Celiac Disease - Gluten Allergy
There is a very common disease of the intestines called "Celiac Disease" whose name comes from the Greek work koiliakos which is translated "abdominal." The disease was first described by Aretaeus of Cappadocia in ancient Greece. However, you don't have to be old or Greek to have this digestive tract disease.
The diagnosis of Celiac Disease is usually delayed (estimated on average to take four years for a person with the disease to have it diagnosed) because the symptoms are associated with many gastrointestinal problems. The symptoms may include: intermittent diarrhea, bloating, abdominal pain, weight loss, fatigue, mouth ulcers and constipation. The stool is often pale colored, greasy and foul smelling. Some of the symptoms are common to many other diseases and as a result difficult to diagnose early.
Celiac Disease is non-discriminatory with regard to gender, race and age. In fact, even the very young can have this disease. The disease is prevalent - approximately one percent of Americans have it with means about three million people in this country. It is diagnosed by knowing the symptoms, then blood tests that are remarkably sensitive and finally by having an endoscopy procedure that includes biopsy of at least five different parts of the upper bowel wall. Endoscopy is upper (through the mouth) as opposed to endoscopy for lower colon cancer (performed at the other end of the gastrointestinal tract). It is important for the diagnosis to be made as early as possible to prevent complications of the disease like anemia, neurological diseases and cancer of the bowel.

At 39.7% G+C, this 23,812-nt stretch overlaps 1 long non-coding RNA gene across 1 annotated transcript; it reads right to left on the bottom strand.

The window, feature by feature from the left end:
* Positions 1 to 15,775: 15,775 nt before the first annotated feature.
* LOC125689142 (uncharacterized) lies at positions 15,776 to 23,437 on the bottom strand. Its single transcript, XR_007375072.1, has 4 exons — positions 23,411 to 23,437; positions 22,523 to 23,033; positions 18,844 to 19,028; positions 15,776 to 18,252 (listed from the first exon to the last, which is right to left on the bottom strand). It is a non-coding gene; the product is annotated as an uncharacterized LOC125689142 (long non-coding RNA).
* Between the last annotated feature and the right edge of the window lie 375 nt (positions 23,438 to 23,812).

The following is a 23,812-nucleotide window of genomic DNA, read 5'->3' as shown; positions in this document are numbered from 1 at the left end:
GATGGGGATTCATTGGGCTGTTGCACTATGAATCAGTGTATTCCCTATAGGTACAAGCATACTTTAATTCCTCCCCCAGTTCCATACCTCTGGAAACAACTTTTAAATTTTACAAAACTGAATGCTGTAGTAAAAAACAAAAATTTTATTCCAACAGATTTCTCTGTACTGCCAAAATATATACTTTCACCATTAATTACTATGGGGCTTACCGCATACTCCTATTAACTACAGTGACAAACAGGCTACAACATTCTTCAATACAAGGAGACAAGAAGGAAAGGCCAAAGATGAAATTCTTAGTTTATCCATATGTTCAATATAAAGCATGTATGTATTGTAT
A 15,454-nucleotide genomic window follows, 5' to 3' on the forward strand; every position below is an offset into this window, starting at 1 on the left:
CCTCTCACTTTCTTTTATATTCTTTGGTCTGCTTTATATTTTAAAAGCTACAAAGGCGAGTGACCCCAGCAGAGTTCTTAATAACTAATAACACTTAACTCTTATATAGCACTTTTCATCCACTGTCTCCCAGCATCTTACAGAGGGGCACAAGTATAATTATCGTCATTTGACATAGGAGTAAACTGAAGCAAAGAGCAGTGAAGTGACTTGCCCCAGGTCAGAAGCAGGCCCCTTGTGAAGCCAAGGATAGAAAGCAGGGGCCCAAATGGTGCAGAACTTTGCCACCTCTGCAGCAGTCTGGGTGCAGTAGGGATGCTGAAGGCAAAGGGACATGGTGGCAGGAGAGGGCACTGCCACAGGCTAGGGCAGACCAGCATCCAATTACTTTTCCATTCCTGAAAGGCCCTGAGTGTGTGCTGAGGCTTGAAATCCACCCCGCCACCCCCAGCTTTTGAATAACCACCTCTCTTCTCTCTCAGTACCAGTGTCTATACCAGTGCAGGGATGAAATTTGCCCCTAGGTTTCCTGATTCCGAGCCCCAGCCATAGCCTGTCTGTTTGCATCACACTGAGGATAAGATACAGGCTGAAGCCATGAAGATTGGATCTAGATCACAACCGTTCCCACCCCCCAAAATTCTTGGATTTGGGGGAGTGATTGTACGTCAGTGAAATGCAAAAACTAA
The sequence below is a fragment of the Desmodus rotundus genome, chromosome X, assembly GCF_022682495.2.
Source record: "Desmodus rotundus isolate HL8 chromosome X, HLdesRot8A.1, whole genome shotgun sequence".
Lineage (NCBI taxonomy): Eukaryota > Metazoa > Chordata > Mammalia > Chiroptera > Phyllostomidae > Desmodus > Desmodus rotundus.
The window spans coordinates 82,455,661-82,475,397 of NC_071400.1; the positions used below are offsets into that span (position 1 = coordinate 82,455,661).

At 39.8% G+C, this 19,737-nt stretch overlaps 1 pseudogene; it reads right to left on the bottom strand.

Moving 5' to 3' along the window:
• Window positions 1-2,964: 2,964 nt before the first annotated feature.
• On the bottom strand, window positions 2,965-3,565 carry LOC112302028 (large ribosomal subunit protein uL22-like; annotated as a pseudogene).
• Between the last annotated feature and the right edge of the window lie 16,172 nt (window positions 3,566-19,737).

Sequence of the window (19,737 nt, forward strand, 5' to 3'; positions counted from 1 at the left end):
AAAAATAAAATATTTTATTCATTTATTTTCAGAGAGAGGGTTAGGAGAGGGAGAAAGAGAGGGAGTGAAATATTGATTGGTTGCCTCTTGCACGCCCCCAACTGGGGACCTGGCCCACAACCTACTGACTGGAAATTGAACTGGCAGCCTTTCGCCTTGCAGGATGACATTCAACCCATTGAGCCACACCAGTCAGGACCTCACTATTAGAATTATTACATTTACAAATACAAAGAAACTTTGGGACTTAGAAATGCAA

The main risk factor of celiac disease is that you have a relative who has it. Having a close relative with it means that your chances are twice as high (1 in 50 compared to 1 in 100). Other risk factors are type 1 diabetes, autoimmune thyroid disease, Down syndrome and microscopic colitis. There is no apparent increased risk with aging (for this column that is the good news).
The cause of this burdensome disease is an immune reaction to gliadin, a protein called gluten, that is found in wheat and a few other grains. The body mounts an immune response to the gluten that causes the small bowel to become deformed and non-functional in its work of absorbing fat and many important vitamins and nutrients. If allowed to persist the bowel looses much of its effectiveness in its important job of keeping us healthy with a balanced diet.
The treatment of celiac disease is simple, but not easy. One must avoid all gluten in the diet - easier said than done. Gluten is naturally in all wheat and related species like barley, rye, triticale and Kamut. These grains find their way into our food supply in many ways, but fortunately in 2007 the FDA issued regulations regarding labeling of foods and now 'gluten-free" labeled products are safe. To treat this disease you must avoid all gluten containing foods. The table below show what to avoid and what is safe. Suffice it to say, any wheat product including bread, pasta, pastries, must be avoided. Oats are safe "if," and this is a big "if," you can be sure they have never been mixed with wheat or wheat processing. Corn, sorghum, rice and wild rice , and buckwheat are all safe. Substitute breads can be made from these gluten-free ingredients. If you remain on a gluten-free diet, the intestine will heal and function normally after time. Symptoms will go away as long as the strict diet is followed. The disease cannot be cured with medicine or surgery.
Foods Safe and Unsafe to Eat with Celiac Disease
Celiac Disease is likely to afflict you or someone you know because one out of every 100 people has it. The disease can be safely managed by observing a strict no-gluten diet. (This is one time that cheating on the diet is really a bad idea.) People with the disease can age normally if they stay on the diet that they should design with their physician and a very good dietitian. When in doubt about what to eat, read the label of the food you are considering eating and tell restaurants when ordering food you must have gluten-free prepared items. All this will keep you safe if you have this dreaded disease.
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For more information consult MUSC Med-U-Nurse or your physician.